Consider the following scenario:
You’re a typical entry-level employee at your company. You have probably only been at the organization four or five months now and have settled in nicely. You have a boss, your boss has a boss, and you have to collaborate with a bunch of other other departments. There’s some red-tape, process, and so forth; but most of it is pretty inconsistent.
This is a typical reality for most software and web development businesses (and many other businesses as well, but I only speak of what I know first-hand). The organization is hierarchal in nature, dependent on chains of command, meetings, approvals, and so forth before any action is taken. There are contrasting agendas from various project stakeholders, from the client, and even from office politics. The reality is that all of these factors can easily derail a project before it even begins.
The major stumbling block for the typical business is the nature of the corporate hierarchy. Project managers, account managers, business analysts, creative directors; for a web development company this level of management is overkill. Especially if none of these managers were ever developers or web designers. Since they lack the technical knowledge of the field, the project will suffer immediately by their lack of ability to understand challenges and processes. They’ll hold meeting after meeting to “scope” the issues and plan everything — sucking up precious development time in the face of deadlines.
The secondary effect of hierarchal management are all the missed opportunities. Each employee, as a contributing member of your organization, holds a potential idea or solution that could put your business on the edge. However, when there are too many project stakeholders, when the client leads the project, or when office politics begin to dominate; it is quite likely that your business will miss the opportunity to take advantage of those ground-breaking ideas or elegant solutions. In the long run, this could be one of the greatest issues facing traditional business organizational structures.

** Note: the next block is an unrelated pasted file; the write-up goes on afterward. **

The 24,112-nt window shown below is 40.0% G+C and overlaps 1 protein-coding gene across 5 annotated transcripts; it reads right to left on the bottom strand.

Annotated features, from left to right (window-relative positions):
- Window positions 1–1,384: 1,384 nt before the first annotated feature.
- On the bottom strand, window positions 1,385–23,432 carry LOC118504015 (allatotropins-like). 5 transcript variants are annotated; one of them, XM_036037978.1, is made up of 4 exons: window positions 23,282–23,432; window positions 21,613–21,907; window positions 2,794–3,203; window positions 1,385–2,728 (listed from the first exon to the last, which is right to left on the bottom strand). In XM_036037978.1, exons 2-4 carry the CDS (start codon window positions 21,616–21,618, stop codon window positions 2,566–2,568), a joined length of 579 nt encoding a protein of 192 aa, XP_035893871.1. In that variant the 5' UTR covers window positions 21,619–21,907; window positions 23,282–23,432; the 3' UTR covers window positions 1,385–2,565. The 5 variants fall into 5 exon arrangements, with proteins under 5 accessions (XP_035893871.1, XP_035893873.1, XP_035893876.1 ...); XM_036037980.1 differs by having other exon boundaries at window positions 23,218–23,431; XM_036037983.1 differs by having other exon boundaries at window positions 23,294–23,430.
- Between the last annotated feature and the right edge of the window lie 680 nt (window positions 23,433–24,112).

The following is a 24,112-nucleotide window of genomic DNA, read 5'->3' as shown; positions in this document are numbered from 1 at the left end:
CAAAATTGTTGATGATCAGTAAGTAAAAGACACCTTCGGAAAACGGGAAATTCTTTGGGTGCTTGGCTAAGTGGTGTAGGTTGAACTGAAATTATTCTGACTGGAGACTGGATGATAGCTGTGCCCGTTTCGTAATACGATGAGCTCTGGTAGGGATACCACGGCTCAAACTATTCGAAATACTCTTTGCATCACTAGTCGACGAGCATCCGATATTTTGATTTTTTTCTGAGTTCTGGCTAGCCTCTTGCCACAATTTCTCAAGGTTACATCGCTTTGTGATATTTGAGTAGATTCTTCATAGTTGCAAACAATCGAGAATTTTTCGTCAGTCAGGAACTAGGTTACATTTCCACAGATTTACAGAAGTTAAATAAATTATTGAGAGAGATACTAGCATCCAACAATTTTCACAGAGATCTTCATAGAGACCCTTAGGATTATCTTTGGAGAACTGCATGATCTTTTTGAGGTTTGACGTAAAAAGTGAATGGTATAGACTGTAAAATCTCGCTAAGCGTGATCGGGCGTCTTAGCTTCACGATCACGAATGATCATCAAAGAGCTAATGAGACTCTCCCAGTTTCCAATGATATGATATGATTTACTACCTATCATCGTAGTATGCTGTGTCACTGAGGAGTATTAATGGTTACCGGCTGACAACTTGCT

So how can your business tap that underlying potential?
The first thing to do is to remove excess management. For example, developers don’t need a project manager, they need a leader. Someone with enough technical prowess to guide the development of the project, help out with the tough issues, and to keep things moving forward. Another thing to do is to thin out the number of project stakeholders: a client only wants to talk to one contact in your organization once they are on-board for the project. That person should be a business analyst or account manager and is involved from planning to completion, managing the business needs of the client.
The next thing to do is to allow for as much structured autonomy as possible. Maintain an overall project development cycle, but allow teams to form and take ownership of those projects within their domain. Let the developers develop the solutions to the business problems presented by the business analyst. Let the designers control the creative on the interface layouts from the developers. The more autonomy each team has within a project, the easier it is for your organization as a whole to respond to those ideas and solutions which may keep your business ahead of the game.
Above all else, listen to your employees. Empower them to make decisions. A designer often has the best ideas on how to integrate branding into an interface. A programmer often knows how to best structure a website or what features to focus their time on. Take a bottom-up approach and your business will have a stronger foundation to work on.